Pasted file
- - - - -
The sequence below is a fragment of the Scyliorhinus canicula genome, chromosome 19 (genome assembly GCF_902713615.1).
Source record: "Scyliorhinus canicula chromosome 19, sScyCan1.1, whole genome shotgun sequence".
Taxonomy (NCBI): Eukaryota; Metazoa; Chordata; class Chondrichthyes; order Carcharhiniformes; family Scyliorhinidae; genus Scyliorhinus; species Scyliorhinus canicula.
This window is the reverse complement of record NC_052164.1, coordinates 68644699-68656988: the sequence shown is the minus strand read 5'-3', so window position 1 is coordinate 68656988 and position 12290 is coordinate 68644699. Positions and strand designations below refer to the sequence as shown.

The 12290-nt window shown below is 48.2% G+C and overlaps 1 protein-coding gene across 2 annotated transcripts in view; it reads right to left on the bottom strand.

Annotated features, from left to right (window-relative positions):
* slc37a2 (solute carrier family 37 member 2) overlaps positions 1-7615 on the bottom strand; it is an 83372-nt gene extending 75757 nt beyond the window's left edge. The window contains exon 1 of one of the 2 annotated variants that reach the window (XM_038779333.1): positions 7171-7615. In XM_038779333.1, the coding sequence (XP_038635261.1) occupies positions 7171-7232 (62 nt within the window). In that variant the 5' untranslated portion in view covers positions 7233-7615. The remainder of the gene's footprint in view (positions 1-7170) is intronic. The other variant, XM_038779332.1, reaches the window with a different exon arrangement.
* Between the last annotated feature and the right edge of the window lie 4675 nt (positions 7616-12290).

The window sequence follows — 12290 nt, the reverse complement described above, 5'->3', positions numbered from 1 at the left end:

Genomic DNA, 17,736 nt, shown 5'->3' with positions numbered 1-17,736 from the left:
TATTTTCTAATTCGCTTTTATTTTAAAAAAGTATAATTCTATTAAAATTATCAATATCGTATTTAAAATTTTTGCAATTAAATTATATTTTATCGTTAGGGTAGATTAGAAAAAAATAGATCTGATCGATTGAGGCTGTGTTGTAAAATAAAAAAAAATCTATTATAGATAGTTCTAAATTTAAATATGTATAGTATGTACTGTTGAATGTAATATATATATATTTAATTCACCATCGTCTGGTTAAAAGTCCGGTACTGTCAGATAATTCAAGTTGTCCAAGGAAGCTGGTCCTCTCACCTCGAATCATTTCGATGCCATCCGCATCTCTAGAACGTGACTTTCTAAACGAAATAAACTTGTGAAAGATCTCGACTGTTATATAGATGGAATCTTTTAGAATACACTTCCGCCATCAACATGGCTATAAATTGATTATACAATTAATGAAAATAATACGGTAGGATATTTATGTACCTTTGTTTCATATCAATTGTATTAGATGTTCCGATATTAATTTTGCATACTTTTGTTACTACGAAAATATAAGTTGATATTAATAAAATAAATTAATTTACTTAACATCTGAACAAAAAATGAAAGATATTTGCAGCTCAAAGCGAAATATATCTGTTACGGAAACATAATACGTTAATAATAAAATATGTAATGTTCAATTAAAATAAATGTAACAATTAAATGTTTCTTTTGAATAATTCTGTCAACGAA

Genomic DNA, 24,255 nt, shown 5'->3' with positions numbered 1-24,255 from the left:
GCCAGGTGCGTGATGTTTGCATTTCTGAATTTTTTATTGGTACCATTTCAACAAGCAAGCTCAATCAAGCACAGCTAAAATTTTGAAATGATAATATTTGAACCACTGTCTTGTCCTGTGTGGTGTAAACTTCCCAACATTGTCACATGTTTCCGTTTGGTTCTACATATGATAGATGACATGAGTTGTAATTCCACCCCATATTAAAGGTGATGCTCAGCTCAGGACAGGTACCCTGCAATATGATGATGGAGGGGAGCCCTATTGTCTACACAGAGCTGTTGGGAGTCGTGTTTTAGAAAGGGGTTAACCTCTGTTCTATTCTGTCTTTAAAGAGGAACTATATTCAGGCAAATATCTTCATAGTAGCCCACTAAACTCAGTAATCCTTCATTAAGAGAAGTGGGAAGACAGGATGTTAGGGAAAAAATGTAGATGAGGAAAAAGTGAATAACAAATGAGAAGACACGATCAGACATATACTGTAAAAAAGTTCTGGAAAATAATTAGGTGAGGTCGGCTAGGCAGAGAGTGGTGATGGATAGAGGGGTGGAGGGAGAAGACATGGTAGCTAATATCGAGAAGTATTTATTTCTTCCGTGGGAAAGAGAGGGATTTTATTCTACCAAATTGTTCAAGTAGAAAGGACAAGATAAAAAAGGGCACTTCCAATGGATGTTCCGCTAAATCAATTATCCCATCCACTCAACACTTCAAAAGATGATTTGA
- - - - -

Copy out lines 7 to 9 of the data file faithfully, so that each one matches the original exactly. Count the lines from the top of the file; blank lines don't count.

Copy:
* slc37a2 (solute carrier family 37 member 2) overlaps positions 1-7615 on the bottom strand; it is an 83372-nt gene extending 75757 nt beyond the window's left edge. The window contains exon 1 of one of the 2 annotated variants that reach the window (XM_038779333.1): positions 7171-7615. In XM_038779333.1, the coding sequence (XP_038635261.1) occupies positions 7171-7232 (62 nt within the window). In that variant the 5' untranslated portion in view covers positions 7233-7615. The remainder of the gene's footprint in view (positions 1-7170) is intronic. The other variant, XM_038779332.1, reaches the window with a different exon arrangement.
* Between the last annotated feature and the right edge of the window lie 4675 nt (positions 7616-12290).

The window sequence follows — 12290 nt, the reverse complement described above, 5'->3', positions numbered from 1 at the left end: